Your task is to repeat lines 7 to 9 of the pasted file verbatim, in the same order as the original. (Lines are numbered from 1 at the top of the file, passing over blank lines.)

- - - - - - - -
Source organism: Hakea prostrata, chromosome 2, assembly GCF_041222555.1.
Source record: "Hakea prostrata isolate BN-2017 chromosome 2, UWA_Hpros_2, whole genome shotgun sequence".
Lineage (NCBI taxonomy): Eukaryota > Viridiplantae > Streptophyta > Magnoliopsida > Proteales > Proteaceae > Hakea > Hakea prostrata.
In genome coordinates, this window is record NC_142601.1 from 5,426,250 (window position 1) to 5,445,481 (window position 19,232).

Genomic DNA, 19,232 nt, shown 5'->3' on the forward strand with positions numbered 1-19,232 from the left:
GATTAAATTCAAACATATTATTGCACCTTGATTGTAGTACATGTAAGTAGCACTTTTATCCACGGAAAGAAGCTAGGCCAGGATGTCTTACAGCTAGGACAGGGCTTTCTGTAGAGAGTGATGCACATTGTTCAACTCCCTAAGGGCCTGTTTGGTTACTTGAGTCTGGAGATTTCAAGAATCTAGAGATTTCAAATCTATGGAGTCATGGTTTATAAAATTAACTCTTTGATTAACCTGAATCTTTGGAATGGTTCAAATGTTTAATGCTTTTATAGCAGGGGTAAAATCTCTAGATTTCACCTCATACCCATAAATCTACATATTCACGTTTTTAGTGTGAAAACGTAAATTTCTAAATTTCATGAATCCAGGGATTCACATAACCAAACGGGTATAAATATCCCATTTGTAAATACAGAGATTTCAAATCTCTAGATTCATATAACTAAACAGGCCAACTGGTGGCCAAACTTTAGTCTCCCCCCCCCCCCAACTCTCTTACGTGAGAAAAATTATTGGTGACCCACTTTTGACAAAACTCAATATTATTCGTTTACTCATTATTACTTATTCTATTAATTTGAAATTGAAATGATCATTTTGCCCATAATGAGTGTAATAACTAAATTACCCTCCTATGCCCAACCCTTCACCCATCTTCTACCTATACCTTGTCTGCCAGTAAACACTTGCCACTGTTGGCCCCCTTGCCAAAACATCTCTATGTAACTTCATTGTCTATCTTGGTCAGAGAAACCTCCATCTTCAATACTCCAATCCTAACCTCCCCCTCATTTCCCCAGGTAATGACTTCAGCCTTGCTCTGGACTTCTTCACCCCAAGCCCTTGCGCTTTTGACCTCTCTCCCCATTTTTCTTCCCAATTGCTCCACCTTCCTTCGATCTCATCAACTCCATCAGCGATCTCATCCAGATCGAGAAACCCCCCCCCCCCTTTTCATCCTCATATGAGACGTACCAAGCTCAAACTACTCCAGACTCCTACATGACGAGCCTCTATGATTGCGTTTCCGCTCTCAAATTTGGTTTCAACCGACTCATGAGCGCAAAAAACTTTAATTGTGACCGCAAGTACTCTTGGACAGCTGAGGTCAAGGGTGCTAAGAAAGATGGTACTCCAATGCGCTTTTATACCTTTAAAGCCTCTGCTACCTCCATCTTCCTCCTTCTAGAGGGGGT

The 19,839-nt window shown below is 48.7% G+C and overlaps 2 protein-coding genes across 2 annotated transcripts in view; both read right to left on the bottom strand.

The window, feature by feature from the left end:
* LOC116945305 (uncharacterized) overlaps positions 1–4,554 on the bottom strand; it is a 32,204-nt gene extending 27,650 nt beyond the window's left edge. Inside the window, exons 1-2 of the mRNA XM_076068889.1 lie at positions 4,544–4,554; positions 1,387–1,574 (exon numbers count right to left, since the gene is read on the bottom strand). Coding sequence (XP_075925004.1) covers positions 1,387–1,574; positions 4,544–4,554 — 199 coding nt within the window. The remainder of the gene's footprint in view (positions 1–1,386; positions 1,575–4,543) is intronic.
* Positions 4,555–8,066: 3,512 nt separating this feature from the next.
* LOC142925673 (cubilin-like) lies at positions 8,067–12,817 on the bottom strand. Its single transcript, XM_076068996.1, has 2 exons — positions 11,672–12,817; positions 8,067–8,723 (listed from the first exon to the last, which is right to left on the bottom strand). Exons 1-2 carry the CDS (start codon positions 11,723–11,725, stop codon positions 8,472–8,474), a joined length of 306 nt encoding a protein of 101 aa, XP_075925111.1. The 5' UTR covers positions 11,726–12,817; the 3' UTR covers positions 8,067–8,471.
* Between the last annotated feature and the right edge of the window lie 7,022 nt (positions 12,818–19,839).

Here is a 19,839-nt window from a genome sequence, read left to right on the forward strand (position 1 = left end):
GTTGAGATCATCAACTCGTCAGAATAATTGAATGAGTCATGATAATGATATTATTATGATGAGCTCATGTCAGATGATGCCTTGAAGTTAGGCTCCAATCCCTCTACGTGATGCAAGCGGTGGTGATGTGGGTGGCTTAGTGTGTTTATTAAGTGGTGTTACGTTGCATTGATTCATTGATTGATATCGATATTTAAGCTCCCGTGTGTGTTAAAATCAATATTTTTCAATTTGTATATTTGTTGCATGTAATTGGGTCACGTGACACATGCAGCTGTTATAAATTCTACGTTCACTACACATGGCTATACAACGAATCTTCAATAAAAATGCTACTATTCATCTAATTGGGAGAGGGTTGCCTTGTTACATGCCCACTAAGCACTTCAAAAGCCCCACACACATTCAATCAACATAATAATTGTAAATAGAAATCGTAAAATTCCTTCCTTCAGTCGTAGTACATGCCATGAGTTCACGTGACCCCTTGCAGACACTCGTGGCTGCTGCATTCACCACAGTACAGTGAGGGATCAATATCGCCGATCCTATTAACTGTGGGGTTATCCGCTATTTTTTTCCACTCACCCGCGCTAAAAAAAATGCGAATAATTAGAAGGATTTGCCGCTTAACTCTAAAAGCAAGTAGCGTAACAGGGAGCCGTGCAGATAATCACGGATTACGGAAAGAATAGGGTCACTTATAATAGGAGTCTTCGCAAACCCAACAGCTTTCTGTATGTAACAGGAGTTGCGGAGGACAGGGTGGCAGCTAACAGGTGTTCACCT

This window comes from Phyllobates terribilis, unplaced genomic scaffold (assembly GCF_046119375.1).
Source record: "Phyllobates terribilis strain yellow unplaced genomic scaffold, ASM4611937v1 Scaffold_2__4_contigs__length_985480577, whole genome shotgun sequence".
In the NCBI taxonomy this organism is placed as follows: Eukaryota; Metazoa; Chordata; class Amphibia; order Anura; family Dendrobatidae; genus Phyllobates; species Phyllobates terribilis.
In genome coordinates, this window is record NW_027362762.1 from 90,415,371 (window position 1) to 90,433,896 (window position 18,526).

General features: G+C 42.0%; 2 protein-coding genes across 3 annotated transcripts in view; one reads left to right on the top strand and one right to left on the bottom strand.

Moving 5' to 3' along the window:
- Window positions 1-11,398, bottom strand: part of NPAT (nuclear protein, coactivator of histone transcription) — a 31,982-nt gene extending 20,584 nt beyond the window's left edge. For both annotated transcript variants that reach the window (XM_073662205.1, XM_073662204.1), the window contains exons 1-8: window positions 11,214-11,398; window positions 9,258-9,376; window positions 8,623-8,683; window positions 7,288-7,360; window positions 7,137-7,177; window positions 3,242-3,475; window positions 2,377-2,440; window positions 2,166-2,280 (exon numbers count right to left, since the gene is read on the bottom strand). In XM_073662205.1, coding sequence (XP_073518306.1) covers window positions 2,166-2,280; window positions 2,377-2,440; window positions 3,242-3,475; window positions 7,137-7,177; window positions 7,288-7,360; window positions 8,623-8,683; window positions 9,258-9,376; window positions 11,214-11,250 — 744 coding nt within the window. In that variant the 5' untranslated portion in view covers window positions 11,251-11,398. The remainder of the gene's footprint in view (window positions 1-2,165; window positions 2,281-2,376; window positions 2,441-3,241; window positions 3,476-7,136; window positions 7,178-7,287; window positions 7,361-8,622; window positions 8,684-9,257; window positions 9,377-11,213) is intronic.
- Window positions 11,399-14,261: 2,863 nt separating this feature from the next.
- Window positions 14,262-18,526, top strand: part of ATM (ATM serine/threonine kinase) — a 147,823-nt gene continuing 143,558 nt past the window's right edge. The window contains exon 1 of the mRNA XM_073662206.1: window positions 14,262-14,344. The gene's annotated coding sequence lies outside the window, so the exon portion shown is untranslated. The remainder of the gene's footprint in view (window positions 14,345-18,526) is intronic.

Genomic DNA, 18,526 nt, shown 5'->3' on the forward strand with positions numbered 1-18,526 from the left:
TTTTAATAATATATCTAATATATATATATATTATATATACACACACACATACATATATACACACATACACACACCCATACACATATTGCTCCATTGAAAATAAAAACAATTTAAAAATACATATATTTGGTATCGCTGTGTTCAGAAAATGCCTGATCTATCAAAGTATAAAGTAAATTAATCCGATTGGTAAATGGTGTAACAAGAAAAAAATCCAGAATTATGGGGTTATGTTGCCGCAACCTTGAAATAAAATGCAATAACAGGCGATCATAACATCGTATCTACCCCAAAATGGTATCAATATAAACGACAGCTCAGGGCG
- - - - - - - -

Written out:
The 19,839-nt window shown below is 48.7% G+C and overlaps 2 protein-coding genes across 2 annotated transcripts in view; both read right to left on the bottom strand.

The window, feature by feature from the left end:
* LOC116945305 (uncharacterized) overlaps positions 1–4,554 on the bottom strand; it is a 32,204-nt gene extending 27,650 nt beyond the window's left edge. Inside the window, exons 1-2 of the mRNA XM_076068889.1 lie at positions 4,544–4,554; positions 1,387–1,574 (exon numbers count right to left, since the gene is read on the bottom strand). Coding sequence (XP_075925004.1) covers positions 1,387–1,574; positions 4,544–4,554 — 199 coding nt within the window. The remainder of the gene's footprint in view (positions 1–1,386; positions 1,575–4,543) is intronic.